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Saints and Mosaics, the shaping of our Lives

One of the magical pieces to visiting the Holy Land are the remnants of many lasting mosaics left by those who came before us. Floors of synagogues, homes, public spaces and temples that withstood the test of time, speak stories. Speak stories of those who cultivated the tile, those who colored and designed it, those who carefully cut and laid it, those who commissioned it, those who walked upon it, kneeled and prayed on it, shared in liabations, created families and built relationships. Deep, in the grit, they tell the stories of the footsteps of war, and peace, and education, knowledge, hope, faith and history. They echo ancient voices in song of wonder and lament, absorb tears from heaven and invite us to touch our ancestors today. Though weathered, through the dust of ages they remain. They take to the shape of the ever shifting ground on which they were laid. Uneven swells and decline, like the softness of clay, pressed upon by the potter’s hand, perfectly imperfect. We are witness to their display, and formed by their existence.

Our lives, like that of the mosaic, are similiarly formed. Bit by bit, piece by piece, reflecting both darkness and light. We are formed by the people we encounter, ever changing , ever growing, ever shifting, even if so slightly amending to the swell and decline of life’s waves, rippling ups and downs over the course of time.

There are those who have touched our lives with soft and gentle hands, with the sweetness of oil whose memories remain dear and wholesome, leaving that piece, that section, that time of our life with buffed and soft edges adding to the brightness of our mortal soul and the gladness in our hearts. These are our teachers, mentors, loved ones and friends, sometimes even strangers who left their tender mark with kind words, an assist, a smile, a nod or lent a hand when we were in most need. Oh, how we remember these our Saints.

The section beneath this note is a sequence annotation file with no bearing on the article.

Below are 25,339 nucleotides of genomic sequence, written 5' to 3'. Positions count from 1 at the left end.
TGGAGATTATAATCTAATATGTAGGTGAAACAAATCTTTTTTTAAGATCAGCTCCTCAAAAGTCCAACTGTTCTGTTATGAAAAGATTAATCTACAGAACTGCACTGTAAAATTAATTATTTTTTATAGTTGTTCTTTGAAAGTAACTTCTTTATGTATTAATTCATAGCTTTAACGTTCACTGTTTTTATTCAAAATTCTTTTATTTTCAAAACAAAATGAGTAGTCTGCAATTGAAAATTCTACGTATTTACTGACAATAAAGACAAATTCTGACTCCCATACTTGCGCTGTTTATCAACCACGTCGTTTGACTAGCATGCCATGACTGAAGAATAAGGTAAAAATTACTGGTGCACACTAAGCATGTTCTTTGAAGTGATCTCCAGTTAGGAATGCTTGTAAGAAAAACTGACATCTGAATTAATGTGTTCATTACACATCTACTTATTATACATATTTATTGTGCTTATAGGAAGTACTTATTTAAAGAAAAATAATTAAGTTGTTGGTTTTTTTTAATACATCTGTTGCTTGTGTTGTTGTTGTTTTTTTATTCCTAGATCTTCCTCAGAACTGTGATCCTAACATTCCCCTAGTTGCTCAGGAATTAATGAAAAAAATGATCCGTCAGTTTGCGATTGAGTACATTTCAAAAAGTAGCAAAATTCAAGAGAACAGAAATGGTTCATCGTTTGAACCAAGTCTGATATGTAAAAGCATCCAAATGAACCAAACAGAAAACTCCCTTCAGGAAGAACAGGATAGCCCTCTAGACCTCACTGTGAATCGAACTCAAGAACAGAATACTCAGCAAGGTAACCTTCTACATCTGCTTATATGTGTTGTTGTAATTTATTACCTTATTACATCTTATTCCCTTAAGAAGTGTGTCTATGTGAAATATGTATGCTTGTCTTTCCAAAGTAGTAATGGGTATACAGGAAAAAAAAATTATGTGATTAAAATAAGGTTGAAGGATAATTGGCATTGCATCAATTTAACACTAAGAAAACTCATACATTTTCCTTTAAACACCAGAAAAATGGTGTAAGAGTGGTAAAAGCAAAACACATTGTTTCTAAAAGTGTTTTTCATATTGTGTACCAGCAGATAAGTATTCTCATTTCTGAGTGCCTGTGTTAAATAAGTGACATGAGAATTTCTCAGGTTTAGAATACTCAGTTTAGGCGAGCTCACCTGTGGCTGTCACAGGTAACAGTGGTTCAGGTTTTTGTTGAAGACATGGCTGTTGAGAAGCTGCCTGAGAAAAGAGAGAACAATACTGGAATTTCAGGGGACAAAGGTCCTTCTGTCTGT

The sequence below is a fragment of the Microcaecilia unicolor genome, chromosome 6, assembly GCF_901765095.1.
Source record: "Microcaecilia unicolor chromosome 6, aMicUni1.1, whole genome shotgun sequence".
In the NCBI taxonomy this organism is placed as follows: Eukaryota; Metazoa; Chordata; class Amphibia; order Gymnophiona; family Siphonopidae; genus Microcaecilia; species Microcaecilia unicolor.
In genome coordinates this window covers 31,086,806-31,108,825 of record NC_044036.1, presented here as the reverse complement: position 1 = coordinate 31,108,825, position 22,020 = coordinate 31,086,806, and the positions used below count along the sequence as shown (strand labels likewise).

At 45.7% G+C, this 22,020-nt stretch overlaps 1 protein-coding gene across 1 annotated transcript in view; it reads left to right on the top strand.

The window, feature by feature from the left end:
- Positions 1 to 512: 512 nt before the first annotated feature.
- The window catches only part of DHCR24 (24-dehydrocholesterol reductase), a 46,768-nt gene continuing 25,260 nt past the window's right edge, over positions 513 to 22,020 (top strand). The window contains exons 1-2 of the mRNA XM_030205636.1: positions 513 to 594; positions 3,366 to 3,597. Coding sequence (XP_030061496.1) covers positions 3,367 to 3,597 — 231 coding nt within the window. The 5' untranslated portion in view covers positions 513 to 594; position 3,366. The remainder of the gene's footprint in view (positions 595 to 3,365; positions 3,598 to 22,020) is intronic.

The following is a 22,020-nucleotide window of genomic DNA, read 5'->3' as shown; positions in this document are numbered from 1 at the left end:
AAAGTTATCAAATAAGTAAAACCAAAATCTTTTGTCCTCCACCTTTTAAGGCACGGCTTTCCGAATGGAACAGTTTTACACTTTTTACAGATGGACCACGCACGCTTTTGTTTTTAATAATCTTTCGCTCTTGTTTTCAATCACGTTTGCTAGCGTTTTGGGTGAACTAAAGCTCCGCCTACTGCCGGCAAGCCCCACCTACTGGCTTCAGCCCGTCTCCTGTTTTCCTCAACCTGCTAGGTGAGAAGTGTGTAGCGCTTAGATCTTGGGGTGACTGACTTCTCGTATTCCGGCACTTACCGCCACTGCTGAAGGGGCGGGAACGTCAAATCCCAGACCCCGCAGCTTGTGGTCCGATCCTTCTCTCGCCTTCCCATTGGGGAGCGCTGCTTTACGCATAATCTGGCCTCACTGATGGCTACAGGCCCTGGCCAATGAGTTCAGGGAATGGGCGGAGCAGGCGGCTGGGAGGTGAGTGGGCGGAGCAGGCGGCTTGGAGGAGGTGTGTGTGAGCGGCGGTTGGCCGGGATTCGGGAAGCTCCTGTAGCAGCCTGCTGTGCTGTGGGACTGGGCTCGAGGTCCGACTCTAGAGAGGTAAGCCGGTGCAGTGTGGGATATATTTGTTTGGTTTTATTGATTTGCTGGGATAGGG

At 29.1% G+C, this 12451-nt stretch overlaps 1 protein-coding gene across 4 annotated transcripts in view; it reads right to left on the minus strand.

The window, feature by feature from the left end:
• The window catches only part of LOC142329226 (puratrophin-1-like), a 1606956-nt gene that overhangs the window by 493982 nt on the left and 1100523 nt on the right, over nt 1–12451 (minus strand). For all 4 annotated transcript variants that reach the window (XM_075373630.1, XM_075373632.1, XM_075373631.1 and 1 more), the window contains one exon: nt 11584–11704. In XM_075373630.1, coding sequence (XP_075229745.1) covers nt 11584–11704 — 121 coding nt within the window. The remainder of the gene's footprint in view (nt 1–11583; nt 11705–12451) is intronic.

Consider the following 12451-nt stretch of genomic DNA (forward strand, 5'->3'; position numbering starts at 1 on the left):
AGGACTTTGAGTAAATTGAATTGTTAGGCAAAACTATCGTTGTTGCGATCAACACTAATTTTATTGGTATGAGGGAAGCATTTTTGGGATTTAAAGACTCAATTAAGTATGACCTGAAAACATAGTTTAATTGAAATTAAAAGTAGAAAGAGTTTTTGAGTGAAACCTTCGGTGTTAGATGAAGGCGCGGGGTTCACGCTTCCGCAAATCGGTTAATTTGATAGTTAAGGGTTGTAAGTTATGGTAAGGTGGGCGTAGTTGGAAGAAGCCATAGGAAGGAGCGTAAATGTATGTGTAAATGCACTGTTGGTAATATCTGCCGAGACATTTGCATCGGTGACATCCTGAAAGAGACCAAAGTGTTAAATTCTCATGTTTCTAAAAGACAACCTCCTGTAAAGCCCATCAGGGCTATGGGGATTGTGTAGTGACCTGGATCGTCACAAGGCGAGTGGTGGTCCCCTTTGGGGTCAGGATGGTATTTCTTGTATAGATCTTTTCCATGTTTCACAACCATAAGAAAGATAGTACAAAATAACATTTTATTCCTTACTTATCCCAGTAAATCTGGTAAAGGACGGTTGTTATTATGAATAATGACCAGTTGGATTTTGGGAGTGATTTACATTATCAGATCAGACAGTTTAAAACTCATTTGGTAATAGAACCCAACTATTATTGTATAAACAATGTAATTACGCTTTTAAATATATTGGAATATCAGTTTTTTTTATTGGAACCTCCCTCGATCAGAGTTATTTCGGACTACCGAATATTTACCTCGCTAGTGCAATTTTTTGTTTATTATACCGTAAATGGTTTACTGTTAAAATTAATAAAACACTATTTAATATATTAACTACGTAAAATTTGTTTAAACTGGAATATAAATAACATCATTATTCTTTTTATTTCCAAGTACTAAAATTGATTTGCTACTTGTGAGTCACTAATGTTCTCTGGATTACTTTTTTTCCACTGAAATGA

There are also those long dark pieces, the ones with the sharp and ridgid edges. The ones that have been shattered, put back together and repositioned. The ones that were left and marked by the people who disappointed us, let us down, betrayed or hurt us deeply. These special pieces mended and re-afixed, they too are the beautiful pieces that create and form us into becoming who we are as one body in Christ. Though sometimes we wish to forget, these too, we are compelled to remember.

This weekend, we celebrate the Saints, we celebrate all who have come before us and have left an indelible mark on our lives and the life of our Christian Body. We recognize and give thanks for the struggle, the strife and the ultimate victory of each who followed in the footsteps of Christ, creating the mosaic of our lives. Perfectly, imperfect.

As we remember, may we also hear the charge. Christ calls us to strive and to live as the Saints, picking up our cross, marching to Calvery and proclaiming Christ’s victory over death. Here we have a responsibility to each other and to the body of Christ; to Love one another, to Love our enemies, to do good to those who hate us, to bless those who curse us, to pray for those who abuse us, to offer forgiveness and mercy and to selflessly give to everyone, no barrier, no exception, everyone! Diligently working in good faith, may we act toward each other as we would have others act toward us, for we are the crafters of the mosaics in each others lives. Be the person who buffs, shines and smoothes the edges of another. Leave no ridgidness in scar. Heal and mend the broken pieces.